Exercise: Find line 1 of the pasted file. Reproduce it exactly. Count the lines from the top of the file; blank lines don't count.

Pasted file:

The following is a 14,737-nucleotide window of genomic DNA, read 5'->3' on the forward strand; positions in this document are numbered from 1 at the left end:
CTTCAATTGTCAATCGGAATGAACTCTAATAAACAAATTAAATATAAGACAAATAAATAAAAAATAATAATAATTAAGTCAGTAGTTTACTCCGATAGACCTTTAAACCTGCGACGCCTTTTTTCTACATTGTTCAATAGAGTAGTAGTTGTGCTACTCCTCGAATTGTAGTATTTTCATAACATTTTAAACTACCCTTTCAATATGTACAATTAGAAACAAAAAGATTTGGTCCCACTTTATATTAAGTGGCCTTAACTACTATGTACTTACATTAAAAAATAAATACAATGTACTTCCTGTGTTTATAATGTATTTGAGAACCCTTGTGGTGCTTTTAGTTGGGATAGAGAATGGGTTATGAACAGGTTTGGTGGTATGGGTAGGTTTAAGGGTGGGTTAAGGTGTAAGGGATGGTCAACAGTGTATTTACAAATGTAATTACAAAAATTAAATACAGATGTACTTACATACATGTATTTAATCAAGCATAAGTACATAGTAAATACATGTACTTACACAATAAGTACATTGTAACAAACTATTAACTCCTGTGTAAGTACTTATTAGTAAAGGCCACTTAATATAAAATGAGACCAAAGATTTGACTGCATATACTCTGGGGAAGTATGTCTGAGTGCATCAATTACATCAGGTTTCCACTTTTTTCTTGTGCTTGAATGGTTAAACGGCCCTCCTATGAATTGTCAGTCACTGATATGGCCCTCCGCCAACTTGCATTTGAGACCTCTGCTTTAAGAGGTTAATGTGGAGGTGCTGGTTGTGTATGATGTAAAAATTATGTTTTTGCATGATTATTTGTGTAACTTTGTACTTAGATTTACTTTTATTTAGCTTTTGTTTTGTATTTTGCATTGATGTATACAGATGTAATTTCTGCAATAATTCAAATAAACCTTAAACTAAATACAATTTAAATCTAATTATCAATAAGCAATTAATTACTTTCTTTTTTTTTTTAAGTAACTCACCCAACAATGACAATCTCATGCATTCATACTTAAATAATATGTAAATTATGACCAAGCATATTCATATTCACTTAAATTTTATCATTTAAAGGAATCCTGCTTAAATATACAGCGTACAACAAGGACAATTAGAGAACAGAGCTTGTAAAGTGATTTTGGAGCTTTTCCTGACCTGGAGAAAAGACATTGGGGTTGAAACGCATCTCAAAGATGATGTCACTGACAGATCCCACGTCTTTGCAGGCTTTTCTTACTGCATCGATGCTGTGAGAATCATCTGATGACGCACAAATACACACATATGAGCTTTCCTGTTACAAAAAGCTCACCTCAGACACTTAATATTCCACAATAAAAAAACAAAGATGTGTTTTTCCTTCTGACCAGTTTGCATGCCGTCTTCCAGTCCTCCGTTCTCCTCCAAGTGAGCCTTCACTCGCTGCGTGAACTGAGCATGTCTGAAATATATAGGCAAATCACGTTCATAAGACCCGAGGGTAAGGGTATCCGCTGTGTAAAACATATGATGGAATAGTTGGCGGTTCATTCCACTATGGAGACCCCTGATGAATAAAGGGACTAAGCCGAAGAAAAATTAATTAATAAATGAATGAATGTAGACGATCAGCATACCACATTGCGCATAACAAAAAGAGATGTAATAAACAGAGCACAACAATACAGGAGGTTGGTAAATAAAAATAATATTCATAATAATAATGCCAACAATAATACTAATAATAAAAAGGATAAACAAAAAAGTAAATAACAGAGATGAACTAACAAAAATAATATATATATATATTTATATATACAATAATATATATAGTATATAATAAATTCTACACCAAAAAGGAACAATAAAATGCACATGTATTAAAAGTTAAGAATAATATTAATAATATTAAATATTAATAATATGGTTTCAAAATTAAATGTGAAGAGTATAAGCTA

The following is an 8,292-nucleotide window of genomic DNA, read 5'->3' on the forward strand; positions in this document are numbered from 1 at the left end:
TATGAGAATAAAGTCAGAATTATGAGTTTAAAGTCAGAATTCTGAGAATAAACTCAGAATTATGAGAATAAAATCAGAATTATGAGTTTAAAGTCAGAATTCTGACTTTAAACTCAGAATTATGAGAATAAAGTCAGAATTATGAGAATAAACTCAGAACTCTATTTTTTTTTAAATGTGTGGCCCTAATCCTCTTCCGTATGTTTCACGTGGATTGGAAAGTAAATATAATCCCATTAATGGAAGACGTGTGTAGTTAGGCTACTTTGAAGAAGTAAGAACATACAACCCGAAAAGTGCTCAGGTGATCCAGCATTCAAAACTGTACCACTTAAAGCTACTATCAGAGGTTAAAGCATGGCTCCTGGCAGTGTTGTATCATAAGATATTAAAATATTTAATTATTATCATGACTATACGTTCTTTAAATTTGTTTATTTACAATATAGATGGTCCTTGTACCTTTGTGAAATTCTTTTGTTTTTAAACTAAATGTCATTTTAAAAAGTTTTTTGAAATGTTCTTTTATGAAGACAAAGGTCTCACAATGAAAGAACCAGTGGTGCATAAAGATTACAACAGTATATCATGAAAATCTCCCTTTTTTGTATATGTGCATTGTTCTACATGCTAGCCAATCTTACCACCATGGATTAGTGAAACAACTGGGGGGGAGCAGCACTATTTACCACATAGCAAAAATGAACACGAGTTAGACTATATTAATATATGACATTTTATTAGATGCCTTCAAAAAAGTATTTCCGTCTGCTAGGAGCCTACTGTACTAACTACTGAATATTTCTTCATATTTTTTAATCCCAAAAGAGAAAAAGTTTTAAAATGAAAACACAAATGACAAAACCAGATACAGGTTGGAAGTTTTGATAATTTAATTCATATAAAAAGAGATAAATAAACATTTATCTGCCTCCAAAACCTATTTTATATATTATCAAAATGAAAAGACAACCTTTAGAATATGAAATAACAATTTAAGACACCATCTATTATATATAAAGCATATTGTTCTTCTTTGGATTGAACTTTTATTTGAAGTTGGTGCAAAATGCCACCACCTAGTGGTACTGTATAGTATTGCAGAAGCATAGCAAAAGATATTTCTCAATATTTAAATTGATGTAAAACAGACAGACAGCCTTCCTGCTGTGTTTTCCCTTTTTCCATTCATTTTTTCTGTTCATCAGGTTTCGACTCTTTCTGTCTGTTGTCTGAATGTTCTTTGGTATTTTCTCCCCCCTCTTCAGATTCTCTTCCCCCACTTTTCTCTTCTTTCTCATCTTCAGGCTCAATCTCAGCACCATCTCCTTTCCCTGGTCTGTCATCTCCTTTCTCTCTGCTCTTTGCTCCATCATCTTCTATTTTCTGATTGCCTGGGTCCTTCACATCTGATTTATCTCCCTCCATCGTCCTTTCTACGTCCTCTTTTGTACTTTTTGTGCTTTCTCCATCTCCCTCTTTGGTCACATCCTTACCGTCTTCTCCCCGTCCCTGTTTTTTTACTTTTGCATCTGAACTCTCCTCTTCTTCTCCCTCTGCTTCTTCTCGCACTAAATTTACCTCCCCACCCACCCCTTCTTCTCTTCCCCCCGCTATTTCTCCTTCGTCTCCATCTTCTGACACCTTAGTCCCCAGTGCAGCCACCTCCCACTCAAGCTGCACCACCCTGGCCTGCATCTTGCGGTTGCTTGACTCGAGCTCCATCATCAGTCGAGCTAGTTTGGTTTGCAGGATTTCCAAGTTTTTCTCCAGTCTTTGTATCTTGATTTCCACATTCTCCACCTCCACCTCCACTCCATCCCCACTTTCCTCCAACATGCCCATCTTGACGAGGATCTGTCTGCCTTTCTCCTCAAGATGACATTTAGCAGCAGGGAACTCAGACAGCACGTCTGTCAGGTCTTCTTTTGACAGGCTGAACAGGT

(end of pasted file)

The following is a 14,737-nucleotide window of genomic DNA, read 5'->3' on the forward strand; positions in this document are numbered from 1 at the left end: